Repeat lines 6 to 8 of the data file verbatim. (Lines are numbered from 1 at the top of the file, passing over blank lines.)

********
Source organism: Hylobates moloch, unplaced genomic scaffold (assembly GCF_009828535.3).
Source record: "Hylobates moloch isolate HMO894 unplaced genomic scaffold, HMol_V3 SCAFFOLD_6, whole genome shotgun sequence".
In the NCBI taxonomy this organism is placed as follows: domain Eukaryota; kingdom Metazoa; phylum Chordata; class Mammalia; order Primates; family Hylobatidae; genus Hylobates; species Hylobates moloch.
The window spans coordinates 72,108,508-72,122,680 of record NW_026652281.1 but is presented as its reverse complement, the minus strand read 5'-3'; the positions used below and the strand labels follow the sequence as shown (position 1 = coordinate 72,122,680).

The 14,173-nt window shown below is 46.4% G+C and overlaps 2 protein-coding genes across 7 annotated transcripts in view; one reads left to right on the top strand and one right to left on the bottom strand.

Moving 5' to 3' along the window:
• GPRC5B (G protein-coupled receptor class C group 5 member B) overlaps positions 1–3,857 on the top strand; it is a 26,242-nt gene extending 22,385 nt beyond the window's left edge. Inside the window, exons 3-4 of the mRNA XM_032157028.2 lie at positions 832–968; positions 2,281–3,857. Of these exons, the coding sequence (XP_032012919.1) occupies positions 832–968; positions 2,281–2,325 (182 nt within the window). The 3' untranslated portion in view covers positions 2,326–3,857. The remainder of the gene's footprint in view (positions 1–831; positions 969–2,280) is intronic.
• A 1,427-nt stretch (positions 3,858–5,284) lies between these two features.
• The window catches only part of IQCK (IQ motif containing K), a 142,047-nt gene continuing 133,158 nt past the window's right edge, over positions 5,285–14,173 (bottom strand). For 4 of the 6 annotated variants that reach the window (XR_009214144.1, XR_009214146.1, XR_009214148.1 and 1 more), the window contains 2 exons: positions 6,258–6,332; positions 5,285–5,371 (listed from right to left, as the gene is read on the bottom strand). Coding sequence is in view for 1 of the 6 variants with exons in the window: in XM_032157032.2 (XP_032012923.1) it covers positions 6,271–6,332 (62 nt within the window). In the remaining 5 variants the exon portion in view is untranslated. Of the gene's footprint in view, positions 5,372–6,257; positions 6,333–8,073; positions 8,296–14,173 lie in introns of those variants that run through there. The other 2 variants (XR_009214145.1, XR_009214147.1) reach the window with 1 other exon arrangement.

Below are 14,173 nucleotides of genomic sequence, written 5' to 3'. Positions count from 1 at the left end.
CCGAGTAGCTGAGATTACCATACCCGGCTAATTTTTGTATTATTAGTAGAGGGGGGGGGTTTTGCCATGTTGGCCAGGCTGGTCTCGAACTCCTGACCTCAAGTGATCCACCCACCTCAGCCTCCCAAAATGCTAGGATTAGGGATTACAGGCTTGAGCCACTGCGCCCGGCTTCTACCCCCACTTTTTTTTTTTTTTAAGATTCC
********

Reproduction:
Moving 5' to 3' along the window:
• GPRC5B (G protein-coupled receptor class C group 5 member B) overlaps positions 1–3,857 on the top strand; it is a 26,242-nt gene extending 22,385 nt beyond the window's left edge. Inside the window, exons 3-4 of the mRNA XM_032157028.2 lie at positions 832–968; positions 2,281–3,857. Of these exons, the coding sequence (XP_032012919.1) occupies positions 832–968; positions 2,281–2,325 (182 nt within the window). The 3' untranslated portion in view covers positions 2,326–3,857. The remainder of the gene's footprint in view (positions 1–831; positions 969–2,280) is intronic.
• A 1,427-nt stretch (positions 3,858–5,284) lies between these two features.